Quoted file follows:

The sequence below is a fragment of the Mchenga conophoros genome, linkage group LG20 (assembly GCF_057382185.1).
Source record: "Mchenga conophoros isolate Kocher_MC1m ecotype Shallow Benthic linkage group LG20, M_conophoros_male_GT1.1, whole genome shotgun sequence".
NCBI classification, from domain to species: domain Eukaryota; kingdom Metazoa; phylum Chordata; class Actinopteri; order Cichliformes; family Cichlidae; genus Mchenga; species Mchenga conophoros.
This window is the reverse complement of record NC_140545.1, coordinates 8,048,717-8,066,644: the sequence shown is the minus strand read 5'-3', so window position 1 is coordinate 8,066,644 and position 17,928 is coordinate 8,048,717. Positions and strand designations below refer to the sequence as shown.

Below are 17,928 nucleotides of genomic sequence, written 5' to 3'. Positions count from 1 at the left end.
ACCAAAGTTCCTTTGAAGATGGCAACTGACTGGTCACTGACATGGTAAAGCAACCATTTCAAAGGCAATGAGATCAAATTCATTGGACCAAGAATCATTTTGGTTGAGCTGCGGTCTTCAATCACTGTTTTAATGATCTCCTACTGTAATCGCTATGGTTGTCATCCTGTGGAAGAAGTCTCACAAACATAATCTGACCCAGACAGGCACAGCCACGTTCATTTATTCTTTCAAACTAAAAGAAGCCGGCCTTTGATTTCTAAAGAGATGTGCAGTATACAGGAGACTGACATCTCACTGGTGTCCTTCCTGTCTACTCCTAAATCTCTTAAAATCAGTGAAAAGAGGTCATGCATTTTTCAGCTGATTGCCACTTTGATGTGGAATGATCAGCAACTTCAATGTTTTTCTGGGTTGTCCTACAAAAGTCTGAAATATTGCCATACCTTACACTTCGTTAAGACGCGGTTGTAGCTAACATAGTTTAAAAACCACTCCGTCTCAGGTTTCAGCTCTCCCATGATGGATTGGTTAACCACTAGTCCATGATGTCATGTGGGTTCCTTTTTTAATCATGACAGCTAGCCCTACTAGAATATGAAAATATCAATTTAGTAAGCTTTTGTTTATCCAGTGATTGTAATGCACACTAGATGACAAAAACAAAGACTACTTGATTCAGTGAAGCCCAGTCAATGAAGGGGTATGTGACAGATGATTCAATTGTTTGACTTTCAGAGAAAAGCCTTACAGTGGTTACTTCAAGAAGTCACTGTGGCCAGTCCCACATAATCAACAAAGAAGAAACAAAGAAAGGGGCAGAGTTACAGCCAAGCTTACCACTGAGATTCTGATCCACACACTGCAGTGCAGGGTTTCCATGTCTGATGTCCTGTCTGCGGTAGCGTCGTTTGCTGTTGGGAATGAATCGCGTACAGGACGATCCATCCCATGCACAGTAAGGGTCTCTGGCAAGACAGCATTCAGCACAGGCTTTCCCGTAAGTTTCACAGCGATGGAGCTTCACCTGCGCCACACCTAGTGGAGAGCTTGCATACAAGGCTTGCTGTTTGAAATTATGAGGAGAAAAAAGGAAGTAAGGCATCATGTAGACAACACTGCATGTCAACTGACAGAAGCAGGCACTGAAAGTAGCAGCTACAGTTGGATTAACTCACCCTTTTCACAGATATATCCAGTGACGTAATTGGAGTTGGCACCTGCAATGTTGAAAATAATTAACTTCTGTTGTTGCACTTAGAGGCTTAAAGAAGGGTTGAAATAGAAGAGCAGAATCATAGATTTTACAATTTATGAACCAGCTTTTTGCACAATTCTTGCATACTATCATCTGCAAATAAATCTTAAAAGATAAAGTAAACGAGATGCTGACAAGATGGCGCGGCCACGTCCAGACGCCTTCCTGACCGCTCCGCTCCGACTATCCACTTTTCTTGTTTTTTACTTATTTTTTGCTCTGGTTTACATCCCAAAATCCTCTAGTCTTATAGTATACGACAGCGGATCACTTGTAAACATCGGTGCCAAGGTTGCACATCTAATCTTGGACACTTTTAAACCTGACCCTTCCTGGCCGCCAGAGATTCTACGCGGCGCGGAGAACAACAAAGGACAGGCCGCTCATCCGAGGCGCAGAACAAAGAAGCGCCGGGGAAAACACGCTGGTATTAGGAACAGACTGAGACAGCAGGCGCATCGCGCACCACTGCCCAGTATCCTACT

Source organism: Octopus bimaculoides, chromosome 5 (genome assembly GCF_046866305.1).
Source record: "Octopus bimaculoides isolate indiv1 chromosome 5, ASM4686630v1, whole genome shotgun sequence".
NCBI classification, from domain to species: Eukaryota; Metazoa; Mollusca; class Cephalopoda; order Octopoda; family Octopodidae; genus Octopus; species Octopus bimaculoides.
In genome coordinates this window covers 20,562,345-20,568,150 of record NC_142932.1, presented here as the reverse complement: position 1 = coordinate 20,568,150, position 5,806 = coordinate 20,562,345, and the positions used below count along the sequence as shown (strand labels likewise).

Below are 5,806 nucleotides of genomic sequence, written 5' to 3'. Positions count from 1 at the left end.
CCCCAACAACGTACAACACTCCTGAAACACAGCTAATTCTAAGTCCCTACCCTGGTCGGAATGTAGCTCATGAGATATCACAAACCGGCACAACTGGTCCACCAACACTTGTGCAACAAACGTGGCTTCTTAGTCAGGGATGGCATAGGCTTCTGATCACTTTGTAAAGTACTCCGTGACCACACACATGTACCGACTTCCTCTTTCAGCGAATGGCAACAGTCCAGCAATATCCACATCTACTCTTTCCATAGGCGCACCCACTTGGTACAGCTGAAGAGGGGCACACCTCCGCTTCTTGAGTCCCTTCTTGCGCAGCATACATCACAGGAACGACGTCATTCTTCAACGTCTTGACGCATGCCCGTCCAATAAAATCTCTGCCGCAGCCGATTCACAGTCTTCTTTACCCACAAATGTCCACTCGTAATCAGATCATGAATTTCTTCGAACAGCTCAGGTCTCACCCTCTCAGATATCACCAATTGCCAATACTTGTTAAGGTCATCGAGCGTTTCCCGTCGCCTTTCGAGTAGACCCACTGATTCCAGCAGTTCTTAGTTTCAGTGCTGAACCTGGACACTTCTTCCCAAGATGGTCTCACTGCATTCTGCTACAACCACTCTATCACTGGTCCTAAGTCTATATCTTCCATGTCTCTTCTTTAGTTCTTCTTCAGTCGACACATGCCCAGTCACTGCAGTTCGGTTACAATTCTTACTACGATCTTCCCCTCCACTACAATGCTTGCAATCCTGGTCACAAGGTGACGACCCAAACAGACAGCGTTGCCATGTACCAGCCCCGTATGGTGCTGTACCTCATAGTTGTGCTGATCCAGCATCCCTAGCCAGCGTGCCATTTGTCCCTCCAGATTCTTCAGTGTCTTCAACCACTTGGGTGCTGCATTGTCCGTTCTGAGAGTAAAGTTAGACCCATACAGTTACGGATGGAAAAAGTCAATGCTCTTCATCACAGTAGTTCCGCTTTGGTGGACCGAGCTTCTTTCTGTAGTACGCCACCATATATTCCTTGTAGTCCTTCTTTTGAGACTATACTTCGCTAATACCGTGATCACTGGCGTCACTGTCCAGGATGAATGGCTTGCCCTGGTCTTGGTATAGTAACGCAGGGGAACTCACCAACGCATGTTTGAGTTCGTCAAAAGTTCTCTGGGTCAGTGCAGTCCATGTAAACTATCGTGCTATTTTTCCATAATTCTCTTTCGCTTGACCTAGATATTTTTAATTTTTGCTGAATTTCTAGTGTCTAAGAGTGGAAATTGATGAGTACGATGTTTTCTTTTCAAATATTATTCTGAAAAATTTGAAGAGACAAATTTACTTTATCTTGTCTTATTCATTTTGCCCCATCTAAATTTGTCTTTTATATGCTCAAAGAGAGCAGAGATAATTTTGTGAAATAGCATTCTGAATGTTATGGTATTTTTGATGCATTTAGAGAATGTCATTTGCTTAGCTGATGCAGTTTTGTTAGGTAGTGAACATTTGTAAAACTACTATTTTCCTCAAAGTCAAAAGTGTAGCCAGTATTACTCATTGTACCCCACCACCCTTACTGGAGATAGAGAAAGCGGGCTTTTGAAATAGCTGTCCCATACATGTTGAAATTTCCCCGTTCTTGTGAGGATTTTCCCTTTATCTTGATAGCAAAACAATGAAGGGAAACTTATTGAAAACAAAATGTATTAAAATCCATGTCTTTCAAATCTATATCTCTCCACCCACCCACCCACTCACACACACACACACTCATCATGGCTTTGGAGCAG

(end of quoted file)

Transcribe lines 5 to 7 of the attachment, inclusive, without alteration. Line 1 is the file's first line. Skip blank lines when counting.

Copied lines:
Below are 17,928 nucleotides of genomic sequence, written 5' to 3'. Positions count from 1 at the left end.
ACCAAAGTTCCTTTGAAGATGGCAACTGACTGGTCACTGACATGGTAAAGCAACCATTTCAAAGGCAATGAGATCAAATTCATTGGACCAAGAATCATTTTGGTTGAGCTGCGGTCTTCAATCACTGTTTTAATGATCTCCTACTGTAATCGCTATGGTTGTCATCCTGTGGAAGAAGTCTCACAAACATAATCTGACCCAGACAGGCACAGCCACGTTCATTTATTCTTTCAAACTAAAAGAAGCCGGCCTTTGATTTCTAAAGAGATGTGCAGTATACAGGAGACTGACATCTCACTGGTGTCCTTCCTGTCTACTCCTAAATCTCTTAAAATCAGTGAAAAGAGGTCATGCATTTTTCAGCTGATTGCCACTTTGATGTGGAATGATCAGCAACTTCAATGTTTTTCTGGGTTGTCCTACAAAAGTCTGAAATATTGCCATACCTTACACTTCGTTAAGACGCGGTTGTAGCTAACATAGTTTAAAAACCACTCCGTCTCAGGTTTCAGCTCTCCCATGATGGATTGGTTAACCACTAGTCCATGATGTCATGTGGGTTCCTTTTTTAATCATGACAGCTAGCCCTACTAGAATATGAAAATATCAATTTAGTAAGCTTTTGTTTATCCAGTGATTGTAATGCACACTAGATGACAAAAACAAAGACTACTTGATTCAGTGAAGCCCAGTCAATGAAGGGGTATGTGACAGATGATTCAATTGTTTGACTTTCAGAGAAAAGCCTTACAGTGGTTACTTCAAGAAGTCACTGTGGCCAGTCCCACATAATCAACAAAGAAGAAACAAAGAAAGGGGCAGAGTTACAGCCAAGCTTACCACTGAGATTCTGATCCACACACTGCAGTGCAGGGTTTCCATGTCTGATGTCCTGTCTGCGGTAGCGTCGTTTGCTGTTGGGAATGAATCGCGTACAGGACGATCCATCCCATGCACAGTAAGGGTCTCTGGCAAGACAGCATTCAGCACAGGCTTTCCCGTAAGTTTCACAGCGATGGAGCTTCACCTGCGCCACACCTAGTGGAGAGCTTGCATACAAGGCTTGCTGTTTGAAATTATGAGGAGAAAAAAGGAAGTAAGGCATCATGTAGACAACACTGCATGTCAACTGACAGAAGCAGGCACTGAAAGTAGCAGCTACAGTTGGATTAACTCACCCTTTTCACAGATATATCCAGTGACGTAATTGGAGTTGGCACCTGCAATGTTGAAAATAATTAACTTCTGTTGTTGCACTTAGAGGCTTAAAGAAGGGTTGAAATAGAAGAGCAGAATCATAGATTTTACAATTTATGAACCAGCTTTTTGCACAATTCTTGCATACTATCATCTGCAAATAAATCTTAAAAGATAAAGTAAACGAGATGCTGACAAGATGGCGCGGCCACGTCCAGACGCCTTCCTGACCGCTCCGCTCCGACTATCCACTTTTCTTGTTTTTTACTTATTTTTTGCTCTGGTTTACATCCCAAAATCCTCTAGTCTTATAGTATACGACAGCGGATCACTTGTAAACATCGGTGCCAAGGTTGCACATCTAATCTTGGACACTTTTAAACCTGACCCTTCCTGGCCGCCAGAGATTCTACGCGGCGCGGAGAACAACAAAGGACAGGCCGCTCATCCGAGGCGCAGAACAAAGAAGCGCCGGGGAAAACACGCTGGTATTAGGAACAGACTGAGACAGCAGGCGCATCGCGCACCACTGCCCAGTATCCTACT

Source organism: Octopus bimaculoides, chromosome 5 (genome assembly GCF_046866305.1).